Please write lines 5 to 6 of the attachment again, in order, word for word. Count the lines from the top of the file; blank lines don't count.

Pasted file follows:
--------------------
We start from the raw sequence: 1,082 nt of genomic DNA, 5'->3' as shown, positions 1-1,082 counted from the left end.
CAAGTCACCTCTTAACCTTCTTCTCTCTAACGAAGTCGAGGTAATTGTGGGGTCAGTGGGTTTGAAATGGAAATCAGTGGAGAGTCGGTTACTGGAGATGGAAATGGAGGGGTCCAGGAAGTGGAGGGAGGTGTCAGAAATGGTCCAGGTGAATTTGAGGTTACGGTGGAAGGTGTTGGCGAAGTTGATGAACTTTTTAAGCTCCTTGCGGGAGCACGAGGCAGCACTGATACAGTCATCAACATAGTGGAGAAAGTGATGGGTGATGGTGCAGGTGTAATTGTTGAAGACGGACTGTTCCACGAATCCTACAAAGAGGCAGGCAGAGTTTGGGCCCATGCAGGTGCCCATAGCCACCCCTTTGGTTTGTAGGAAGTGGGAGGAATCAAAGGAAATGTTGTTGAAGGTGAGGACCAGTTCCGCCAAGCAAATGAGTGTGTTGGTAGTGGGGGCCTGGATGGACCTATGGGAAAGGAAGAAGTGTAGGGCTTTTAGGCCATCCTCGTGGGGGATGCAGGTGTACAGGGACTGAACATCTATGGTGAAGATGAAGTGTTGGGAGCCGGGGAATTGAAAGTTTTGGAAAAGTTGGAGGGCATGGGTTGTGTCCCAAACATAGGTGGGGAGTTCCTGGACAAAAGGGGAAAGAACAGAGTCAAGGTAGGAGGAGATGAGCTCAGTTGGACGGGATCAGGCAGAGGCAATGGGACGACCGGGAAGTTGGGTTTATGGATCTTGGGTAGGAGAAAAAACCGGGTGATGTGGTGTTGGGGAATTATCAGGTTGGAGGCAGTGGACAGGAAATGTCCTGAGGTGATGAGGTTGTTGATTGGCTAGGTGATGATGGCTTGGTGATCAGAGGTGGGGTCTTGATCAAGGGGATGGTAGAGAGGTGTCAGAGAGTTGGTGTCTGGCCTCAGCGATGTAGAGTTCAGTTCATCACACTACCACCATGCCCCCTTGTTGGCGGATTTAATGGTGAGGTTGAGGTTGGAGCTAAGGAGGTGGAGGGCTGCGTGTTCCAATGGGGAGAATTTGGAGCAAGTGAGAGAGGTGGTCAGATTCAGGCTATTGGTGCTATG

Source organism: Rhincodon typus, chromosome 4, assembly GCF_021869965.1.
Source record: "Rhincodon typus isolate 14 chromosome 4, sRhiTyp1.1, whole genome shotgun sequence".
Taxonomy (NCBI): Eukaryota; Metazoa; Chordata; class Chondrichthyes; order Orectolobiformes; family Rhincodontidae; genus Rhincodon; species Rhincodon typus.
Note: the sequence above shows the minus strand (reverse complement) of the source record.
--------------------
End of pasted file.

Taxonomy (NCBI): Eukaryota; Metazoa; Chordata; class Chondrichthyes; order Orectolobiformes; family Rhincodontidae; genus Rhincodon; species Rhincodon typus.
Note: the sequence above shows the minus strand (reverse complement) of the source record.